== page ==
September is back to school month, and that makes memories come flooding back annually for those of us who did indeed attend an actual school. I am of a generation that did not yet know of the now all too frighteningly common concept of home schooling, so forgive me if I frown upon that idea without having personally experienced it. I think kids need to mingle with their peers.
Home life comes with its own unique set of politics and dysfunction, and mine happened to be off the charts. I was raised by my grandparents, which in my day was not nearly as common as it is today. It wasn’t common in my circle at all, as I was the only kid I knew who had it going on.
There’s an extra layer of difficulty in that situation on multiple levels. First, they were on to all the tricks my father and uncle pulled during their childhoods so that made them suspicious of me before I even did anything. They had seen it all before, and I was guilty until proven innocent.
Secondly, they were of the generation before the one of all the parents of kids my age, so they looked down on all the parents of my friends as inexperienced, naïve and ungrateful spoiled brats for not having lived through The Great Depression. That was their generation’s common bond.
I learned quickly that since they were forced to suffer their way through The Great Depression against their will, I would have to join them throughout my entire childhood and relive it all over again vicariously on a daily basis. They weren’t about to waste penny one on anything frivolous, kid friendly or fun, so I knew early I would be in for an uphill battle with nobody in my corner.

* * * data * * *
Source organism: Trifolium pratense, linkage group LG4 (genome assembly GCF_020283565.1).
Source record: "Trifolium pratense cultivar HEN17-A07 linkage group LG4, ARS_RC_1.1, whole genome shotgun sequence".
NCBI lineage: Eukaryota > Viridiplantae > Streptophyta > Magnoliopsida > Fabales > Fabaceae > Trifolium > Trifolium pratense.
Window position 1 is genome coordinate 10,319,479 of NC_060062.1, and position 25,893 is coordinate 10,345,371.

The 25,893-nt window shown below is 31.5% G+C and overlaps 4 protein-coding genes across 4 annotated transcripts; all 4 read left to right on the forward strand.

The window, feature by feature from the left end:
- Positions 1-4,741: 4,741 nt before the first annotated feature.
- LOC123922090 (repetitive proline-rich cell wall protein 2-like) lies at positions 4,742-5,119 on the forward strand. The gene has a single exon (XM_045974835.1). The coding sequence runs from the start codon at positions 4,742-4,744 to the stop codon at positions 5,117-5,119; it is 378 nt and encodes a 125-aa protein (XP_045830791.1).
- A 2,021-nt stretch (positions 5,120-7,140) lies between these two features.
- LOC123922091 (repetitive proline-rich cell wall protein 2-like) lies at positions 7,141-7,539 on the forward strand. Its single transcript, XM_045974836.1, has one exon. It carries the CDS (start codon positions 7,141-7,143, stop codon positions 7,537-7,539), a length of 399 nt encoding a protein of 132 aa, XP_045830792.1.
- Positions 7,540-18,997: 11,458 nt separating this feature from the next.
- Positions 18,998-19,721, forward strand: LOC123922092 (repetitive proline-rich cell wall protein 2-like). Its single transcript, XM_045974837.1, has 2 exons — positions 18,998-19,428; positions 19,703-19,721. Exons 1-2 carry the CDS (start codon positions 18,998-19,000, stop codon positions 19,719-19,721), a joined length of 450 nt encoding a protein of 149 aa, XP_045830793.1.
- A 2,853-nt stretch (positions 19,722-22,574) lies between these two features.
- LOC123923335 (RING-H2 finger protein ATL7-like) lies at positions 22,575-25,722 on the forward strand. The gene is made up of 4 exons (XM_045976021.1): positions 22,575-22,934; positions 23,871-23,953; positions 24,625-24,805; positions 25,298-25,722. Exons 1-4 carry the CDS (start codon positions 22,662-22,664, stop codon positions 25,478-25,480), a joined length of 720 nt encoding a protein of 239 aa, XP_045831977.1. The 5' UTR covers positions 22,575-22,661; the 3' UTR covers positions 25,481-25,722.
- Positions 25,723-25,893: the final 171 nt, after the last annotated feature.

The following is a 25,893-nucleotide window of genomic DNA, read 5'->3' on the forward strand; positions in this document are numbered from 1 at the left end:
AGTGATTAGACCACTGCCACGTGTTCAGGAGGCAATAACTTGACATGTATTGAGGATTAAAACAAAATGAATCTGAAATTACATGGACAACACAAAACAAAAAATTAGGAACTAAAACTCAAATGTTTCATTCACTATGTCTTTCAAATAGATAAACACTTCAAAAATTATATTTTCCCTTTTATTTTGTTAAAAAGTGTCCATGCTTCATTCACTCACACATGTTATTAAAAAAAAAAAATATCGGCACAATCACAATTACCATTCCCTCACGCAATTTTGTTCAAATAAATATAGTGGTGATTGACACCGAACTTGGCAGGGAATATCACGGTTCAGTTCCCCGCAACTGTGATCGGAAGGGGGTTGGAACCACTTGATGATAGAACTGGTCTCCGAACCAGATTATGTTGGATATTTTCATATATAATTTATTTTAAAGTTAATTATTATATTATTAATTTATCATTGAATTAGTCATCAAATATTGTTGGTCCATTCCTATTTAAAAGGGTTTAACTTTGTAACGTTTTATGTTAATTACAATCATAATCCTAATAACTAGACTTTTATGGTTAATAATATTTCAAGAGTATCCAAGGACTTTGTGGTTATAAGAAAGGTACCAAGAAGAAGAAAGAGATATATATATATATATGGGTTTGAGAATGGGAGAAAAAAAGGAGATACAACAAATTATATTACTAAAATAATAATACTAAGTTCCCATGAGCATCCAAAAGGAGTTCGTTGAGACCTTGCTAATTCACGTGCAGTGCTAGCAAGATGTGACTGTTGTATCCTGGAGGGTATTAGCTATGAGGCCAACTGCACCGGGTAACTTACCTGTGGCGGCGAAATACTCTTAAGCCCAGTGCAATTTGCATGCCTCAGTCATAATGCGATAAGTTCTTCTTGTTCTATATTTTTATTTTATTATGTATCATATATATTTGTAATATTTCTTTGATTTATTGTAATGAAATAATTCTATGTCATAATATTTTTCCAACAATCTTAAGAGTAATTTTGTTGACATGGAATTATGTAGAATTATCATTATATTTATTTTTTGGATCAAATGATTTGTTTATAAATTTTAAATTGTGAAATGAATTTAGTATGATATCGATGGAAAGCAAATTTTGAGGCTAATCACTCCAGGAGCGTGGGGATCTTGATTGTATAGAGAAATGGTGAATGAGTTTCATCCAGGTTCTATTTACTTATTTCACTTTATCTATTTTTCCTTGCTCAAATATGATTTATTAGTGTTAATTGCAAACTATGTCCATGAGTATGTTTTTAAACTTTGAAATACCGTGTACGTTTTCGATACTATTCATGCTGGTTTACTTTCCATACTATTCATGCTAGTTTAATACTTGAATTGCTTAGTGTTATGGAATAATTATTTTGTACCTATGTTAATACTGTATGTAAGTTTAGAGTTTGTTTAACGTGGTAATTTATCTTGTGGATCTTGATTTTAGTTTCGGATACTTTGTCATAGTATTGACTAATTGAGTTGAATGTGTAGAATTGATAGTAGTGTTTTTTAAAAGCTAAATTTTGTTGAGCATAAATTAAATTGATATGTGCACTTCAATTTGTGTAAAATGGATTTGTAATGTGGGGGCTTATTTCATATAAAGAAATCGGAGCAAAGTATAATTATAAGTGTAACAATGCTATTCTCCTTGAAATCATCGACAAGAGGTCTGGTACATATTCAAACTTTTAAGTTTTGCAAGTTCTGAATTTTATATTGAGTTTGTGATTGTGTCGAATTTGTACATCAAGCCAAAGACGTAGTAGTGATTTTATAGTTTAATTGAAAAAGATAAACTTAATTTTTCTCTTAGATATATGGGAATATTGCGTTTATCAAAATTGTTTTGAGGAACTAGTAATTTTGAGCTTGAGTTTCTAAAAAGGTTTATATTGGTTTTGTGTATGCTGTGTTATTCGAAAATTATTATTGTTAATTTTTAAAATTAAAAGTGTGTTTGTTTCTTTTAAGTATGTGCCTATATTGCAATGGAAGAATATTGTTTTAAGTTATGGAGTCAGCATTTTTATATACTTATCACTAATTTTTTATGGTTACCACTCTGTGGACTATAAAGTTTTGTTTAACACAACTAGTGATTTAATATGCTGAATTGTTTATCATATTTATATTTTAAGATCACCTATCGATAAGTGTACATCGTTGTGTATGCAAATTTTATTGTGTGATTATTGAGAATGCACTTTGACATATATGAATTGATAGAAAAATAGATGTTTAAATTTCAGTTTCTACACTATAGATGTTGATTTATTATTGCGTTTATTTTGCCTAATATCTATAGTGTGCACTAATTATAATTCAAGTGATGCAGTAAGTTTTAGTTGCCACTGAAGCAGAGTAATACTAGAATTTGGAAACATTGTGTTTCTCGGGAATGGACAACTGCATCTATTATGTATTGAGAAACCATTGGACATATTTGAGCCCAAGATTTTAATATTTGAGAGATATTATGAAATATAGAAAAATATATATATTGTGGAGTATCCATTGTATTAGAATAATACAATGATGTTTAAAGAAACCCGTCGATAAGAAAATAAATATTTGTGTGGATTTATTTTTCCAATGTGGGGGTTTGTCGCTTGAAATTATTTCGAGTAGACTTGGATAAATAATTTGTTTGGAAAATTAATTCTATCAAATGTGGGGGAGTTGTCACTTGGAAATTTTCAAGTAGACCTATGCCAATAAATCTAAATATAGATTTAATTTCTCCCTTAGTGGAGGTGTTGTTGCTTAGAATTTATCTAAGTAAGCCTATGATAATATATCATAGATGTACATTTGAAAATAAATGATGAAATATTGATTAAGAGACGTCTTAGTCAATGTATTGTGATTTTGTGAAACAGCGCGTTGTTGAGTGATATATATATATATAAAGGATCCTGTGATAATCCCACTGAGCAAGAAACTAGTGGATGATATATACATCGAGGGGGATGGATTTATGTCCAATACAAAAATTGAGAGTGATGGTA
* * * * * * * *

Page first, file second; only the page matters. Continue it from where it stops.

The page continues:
This is where my school lunch connection kicks in. For whatever reason, Silver Spring School in Milwaukee did not have a school lunch program when it first opened. I think I was in fourth or fifth grade when they tore down the old school and built a new one, and we were all excited to be in a spanking new facility. It looked and smelled new, but they still had some bugs to work out.
Until the cafeteria was finished, we all had to bring our lunch to school. This is where I learned all about social intercourse and status, as in who the cool kids were and who was destined for the unwanted ugly fate of perpetual mock-a-tude. I soon became the king of everything out of style.
Parents can be painfully unaware of styles and trends of their children, but grandparents are on a completely different planet. They have no clue what cool is, nor do they care. They think all of their generation’s references are still fresh, and they make no effort whatsoever to get current.
From day one, I begged them for a lunch box. All the cool kids had lunchboxes, and they were just as cool. For boys, the highly desirables included Batman, Spiderman, G.I. Joe, Scooby Doo, Dukes of Hazzard, Green Bay Packers and maybe Charlie Brown. Everything else was mocked.
For girls as I recall, it was Barbie, Raggedy Ann, Josie and the Pussycats and it was also fine to have a Scooby Doo or Charlie Brown. I didn’t pay much attention to the girls then, and they have long since returned that favor – but that’s another tale for another time. Back to lamenting lunch.
Grandma and Gramps wouldn’t hear of buying me a lunch box, as they said I didn’t need one. I guess nobody really needs one, but what’s wrong with being in the in-crowd for a change? I only wanted to be like the other kids, but they made it seem like I was asking to revoke my citizenship.
What really welds the pain and embarrassment permanently into the deepest and most sensitive inner core fiber of my being is how they vehemently refused to purchase lunch bags. They could not comprehend why any sane human would part with perfectly good cash money for paper bags in which to haul a kid’s lunch to school. It was like the stock market was crashing all over again.